Some of the schoolgirls abducted by suspected militant Islamists in northern Nigeria are believed to have been taken to neighbouring states, a local leader has told the BBC.
Pogo Bitrus said there had been "sightings" of gunmen crossing with the girls into Cameroon and Chad.
Some of the girls had been forced to marry the militants, he added.
Mr Bitrus said 230 girls were missing since militants attacked the school in Chibok, Borno state, two weeks ago.
The Islamist group Boko Haram has been blamed for the night-time raid on the school hostel in Chibok town. It has not yet commented.
Mr Bitrus, a Chibok community leader, said 43 of the girls had "regained their freedom" after escaping, while 230 were still in captivity. This is a higher number than previous estimates, however he was adamant it was the correct figure.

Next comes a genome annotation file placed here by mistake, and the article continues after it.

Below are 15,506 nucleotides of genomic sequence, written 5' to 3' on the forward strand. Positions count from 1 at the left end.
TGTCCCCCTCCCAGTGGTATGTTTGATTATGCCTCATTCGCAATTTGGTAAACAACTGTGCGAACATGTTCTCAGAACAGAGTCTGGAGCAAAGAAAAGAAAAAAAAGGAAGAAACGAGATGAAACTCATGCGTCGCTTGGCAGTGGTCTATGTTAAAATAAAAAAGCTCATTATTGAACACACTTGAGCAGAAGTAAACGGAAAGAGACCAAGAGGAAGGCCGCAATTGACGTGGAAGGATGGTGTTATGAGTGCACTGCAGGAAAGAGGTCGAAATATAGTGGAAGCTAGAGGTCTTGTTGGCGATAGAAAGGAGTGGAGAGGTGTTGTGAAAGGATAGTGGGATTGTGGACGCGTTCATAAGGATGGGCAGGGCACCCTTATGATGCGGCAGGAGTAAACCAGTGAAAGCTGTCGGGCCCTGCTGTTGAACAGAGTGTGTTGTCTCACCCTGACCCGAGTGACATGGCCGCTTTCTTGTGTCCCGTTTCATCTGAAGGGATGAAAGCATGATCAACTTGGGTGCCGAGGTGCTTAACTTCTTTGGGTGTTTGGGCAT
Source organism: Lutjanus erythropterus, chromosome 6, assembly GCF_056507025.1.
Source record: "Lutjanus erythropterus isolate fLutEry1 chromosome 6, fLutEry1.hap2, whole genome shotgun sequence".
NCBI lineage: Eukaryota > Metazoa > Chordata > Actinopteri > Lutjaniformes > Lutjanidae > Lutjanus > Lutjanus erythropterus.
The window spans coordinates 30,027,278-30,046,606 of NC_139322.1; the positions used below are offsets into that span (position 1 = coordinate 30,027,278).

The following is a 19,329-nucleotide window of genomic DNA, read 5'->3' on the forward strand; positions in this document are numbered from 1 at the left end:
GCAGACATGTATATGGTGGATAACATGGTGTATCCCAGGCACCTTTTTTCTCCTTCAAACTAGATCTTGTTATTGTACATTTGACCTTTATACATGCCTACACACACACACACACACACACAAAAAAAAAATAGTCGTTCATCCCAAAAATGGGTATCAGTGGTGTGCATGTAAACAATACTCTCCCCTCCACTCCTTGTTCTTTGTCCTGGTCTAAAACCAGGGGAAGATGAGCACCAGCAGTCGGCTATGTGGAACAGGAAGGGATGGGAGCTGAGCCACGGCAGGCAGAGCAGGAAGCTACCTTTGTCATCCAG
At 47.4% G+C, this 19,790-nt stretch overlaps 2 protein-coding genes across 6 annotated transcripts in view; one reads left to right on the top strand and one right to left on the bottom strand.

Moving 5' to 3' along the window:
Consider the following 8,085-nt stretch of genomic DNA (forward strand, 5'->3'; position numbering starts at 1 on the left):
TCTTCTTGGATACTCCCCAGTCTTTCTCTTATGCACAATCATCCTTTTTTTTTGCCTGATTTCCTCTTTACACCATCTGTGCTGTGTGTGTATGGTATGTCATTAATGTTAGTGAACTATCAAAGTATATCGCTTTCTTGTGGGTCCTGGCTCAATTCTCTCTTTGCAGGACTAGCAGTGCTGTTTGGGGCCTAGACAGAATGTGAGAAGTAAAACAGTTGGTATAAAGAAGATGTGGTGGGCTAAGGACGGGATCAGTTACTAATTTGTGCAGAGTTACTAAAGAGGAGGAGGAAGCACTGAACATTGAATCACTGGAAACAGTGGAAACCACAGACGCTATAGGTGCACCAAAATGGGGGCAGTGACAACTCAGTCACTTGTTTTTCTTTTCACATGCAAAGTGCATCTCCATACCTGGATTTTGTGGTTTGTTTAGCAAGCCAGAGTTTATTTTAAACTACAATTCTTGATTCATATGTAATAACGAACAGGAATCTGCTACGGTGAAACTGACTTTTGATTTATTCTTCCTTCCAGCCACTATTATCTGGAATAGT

"Some of them have been taken across Lake Chad and some have been ferried across the border into parts of Cameroon," he told the BBC.
"And then we got this information that the captors went and auctioned these girls into marriage for a bride price," he added.
The students were about to sit their final year exam and so are mostly aged 16-18.
Boko Haram has staged a wave of attacks in northern Nigeria in recent years, with an estimated 1,500 killed this year alone.
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